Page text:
VOL. 129 | NO. 124 | Thursday, June 26, 2014
Benefits Debate Goes Larger Than City Hall
By Bill Dries
When several hundred firefighters, police officers and other city employees and retirees formed a picket line around City Hall Tuesday, June 24, it signaled the beginning of an escalating political dispute bigger than the City Council’s decision a week earlier to cut health insurance benefits for employees and retirees.
Paisley, age 2, atop father Tony Hilliard of the Memphis Fire Department protesting the health insurance benefits cuts that were made at City Hall. Several hundred firefighters, police officers and other city employees protested Tuesday.
(Daily News/Andrew J. Breig)
The action a week ago is considered final under council rules because the body approved on that same night a portion of the minutes for that meeting. Minutes are normally approved at the next meeting.
It means that even if a council member who voted for the insurance changes wanted to move to reconsider, it would probably result in a rules fight before the body could reopen the lengthy and emotional council debate that occurred before that June 17 vote.
Also weighing against a reconsideration move is that the insurance changes approved are funding the pension changes the council is scheduled to vote on at its July 1 session.
Municipal union leaders, led by the heads of the police and firefighters unions, however, don’t seem focused on parliamentary maneuvering within the council chambers.
They’ve gone broader in a way that suggests a sustained effort into the campaign season for the 2015 city elections, and so far they have the biggest megaphone.
“This administration has created an environment of false economic distress,” Memphis Police Association President Mike Williams said on “Behind the Headlines” Friday, June 20, days after the council decision. “They wanted to attack the pension funds. They wanted to attack the benefits.”
Memphis Fire Fighters Association President Thomas Malone agreed.
“This is an orchestrated effort in conjunction with big business,” he said on the same program.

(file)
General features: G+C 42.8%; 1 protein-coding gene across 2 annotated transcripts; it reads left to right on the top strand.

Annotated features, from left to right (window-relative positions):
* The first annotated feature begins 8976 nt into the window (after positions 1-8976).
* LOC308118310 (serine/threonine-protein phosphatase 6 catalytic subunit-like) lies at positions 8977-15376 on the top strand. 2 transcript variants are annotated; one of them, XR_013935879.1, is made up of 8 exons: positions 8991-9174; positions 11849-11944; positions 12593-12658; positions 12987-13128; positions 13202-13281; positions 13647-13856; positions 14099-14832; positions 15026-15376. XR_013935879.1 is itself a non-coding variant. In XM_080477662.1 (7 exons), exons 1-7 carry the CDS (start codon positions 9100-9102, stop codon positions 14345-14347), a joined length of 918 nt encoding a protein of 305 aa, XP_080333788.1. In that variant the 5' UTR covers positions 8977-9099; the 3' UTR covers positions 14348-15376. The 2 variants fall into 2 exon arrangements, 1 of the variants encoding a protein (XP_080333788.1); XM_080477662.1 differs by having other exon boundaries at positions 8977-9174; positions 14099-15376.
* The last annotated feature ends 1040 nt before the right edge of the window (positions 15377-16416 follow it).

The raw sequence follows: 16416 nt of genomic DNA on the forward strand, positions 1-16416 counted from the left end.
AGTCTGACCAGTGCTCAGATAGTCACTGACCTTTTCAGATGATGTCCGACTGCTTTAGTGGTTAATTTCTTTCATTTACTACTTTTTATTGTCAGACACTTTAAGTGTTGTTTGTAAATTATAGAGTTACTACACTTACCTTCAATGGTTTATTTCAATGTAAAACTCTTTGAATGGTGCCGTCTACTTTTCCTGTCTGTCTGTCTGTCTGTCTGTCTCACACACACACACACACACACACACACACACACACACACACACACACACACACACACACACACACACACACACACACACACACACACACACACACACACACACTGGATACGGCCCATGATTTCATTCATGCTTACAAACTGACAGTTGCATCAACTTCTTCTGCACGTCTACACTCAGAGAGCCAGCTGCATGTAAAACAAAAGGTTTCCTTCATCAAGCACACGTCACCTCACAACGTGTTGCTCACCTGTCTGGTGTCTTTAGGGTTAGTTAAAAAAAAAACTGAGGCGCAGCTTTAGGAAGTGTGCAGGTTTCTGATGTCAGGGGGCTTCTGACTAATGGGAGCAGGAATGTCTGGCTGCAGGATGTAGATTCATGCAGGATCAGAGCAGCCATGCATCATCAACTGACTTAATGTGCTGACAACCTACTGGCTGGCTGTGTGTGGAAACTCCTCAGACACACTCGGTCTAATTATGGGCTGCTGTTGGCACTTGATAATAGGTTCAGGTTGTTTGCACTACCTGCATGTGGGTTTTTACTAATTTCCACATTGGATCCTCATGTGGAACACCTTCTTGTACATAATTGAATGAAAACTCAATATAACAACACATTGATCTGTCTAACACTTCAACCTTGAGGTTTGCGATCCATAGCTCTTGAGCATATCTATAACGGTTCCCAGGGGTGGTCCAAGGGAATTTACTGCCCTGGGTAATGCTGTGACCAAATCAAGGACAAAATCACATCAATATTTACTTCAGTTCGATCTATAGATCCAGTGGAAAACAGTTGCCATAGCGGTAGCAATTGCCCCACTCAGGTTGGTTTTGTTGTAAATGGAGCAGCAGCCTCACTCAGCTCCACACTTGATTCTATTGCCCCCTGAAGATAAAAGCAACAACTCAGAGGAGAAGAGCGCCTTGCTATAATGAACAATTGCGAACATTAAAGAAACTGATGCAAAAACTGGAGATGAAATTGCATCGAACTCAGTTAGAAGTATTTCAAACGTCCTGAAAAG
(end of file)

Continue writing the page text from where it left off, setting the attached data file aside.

Both said they will take the city to court over the changes.
An anonymous protester dressed as the Grim Reaper stands outside City Hall as city employees and their families protest benefits cuts Tuesday, June 24.
(Daily News/Andrew J. Breig)
The union effort is pointed not only at Memphis Mayor A C Wharton Jr. but at the Greater Memphis Chamber.
And the chamber is using different means to push a message in favor of the changes – at times using equally bold wording, albeit usually written.
“Increasing taxes to pay for an extreme benefit package, which our citizens will be burdened with, is not fair and it drives away jobs and the opportunity to grow our middle class,” chamber president and CEO Phil Trenary wrote in a letter to chamber members the day before the council vote. “Our support for pension reform is not a ‘fight’ against any persons, government nor union; it is a crusade for what’s fair for all citizens of this city we all choose to call home.”
But since the council vote, Memphis Police Director Toney Armstrong seemed to call for reconsideration of the health insurance changes.
“Just because it is done does not mean that it cannot be undone,” Armstrong said Friday. “I’m hoping that somehow we can sit down and construct a plan that does not allow us to do something as drastic as this and can reinstate those benefits.”
What was left unsaid was whether Armstrong was advocating undoing the changes over a longer period than the next council session.
Armstrong also said police will continue to do their duty despite the vocal off-the-job protests, and he will insist on that.
Williams agreed with that, but he also believes it’s not possible to keep the political turmoil off the clock when it comes to work.
“You’re going to make me have to think twice about running to the aid of citizens,” Williams said. “Some people are going to say, ‘Well, that’s your job.’ It is my job, and I’m going to do my job. But you are going to make me think about it because if I get hurt, there is no assurance that my family is going to be taken care of or that I am going to be taken care of.”
As the week began, Wharton said he stood by the changes. But he also talked of the changes as a council decision.
“I’m not going to get into what might be undone. I’m the executive branch of government. That comes from the word ‘execute.’ It means I have to carry out what the legislative branch has done,” Wharton said Monday. “I’ve been saying this since I rolled this out – if somebody has that better plan I would love to see it. Right now, I have to execute what the council has passed.”
But Wharton is also continuing to try to be heard with a message that is yet a third one in a political drama that has now gone bigger than the confines of City Hall.
“One thing that seems to be lost is that this year’s budget process started out with, ‘Let’s take $11 million out of your police budget,’” he said. “We have the alternative of, ‘Do we cripple law enforcement, raise taxes?’ There was simply no good choice. As far as police and fire, they have come out on the plus side.”
Wharton was referring to the new funding each department got for recruit classes.